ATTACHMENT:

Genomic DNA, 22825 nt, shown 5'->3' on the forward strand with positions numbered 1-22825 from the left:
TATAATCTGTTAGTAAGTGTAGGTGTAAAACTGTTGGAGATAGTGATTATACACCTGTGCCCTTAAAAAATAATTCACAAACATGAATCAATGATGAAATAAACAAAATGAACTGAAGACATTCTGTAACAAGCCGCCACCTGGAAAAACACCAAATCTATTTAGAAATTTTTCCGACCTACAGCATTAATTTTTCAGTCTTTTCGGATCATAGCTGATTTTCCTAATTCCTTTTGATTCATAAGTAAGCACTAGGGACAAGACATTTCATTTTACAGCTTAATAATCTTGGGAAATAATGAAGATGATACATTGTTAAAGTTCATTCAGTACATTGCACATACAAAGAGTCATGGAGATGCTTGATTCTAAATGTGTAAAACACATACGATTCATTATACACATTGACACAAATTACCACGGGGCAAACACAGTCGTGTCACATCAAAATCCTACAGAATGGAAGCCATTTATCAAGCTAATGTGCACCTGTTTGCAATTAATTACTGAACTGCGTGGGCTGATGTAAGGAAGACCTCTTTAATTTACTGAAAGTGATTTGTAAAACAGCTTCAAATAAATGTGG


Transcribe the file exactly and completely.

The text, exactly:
Genomic DNA, 22825 nt, shown 5'->3' on the forward strand with positions numbered 1-22825 from the left:
TATAATCTGTTAGTAAGTGTAGGTGTAAAACTGTTGGAGATAGTGATTATACACCTGTGCCCTTAAAAAATAATTCACAAACATGAATCAATGATGAAATAAACAAAATGAACTGAAGACATTCTGTAACAAGCCGCCACCTGGAAAAACACCAAATCTATTTAGAAATTTTTCCGACCTACAGCATTAATTTTTCAGTCTTTTCGGATCATAGCTGATTTTCCTAATTCCTTTTGATTCATAAGTAAGCACTAGGGACAAGACATTTCATTTTACAGCTTAATAATCTTGGGAAATAATGAAGATGATACATTGTTAAAGTTCATTCAGTACATTGCACATACAAAGAGTCATGGAGATGCTTGATTCTAAATGTGTAAAACACATACGATTCATTATACACATTGACACAAATTACCACGGGGCAAACACAGTCGTGTCACATCAAAATCCTACAGAATGGAAGCCATTTATCAAGCTAATGTGCACCTGTTTGCAATTAATTACTGAACTGCGTGGGCTGATGTAAGGAAGACCTCTTTAATTTACTGAAAGTGATTTGTAAAACAGCTTCAAATAAATGTGG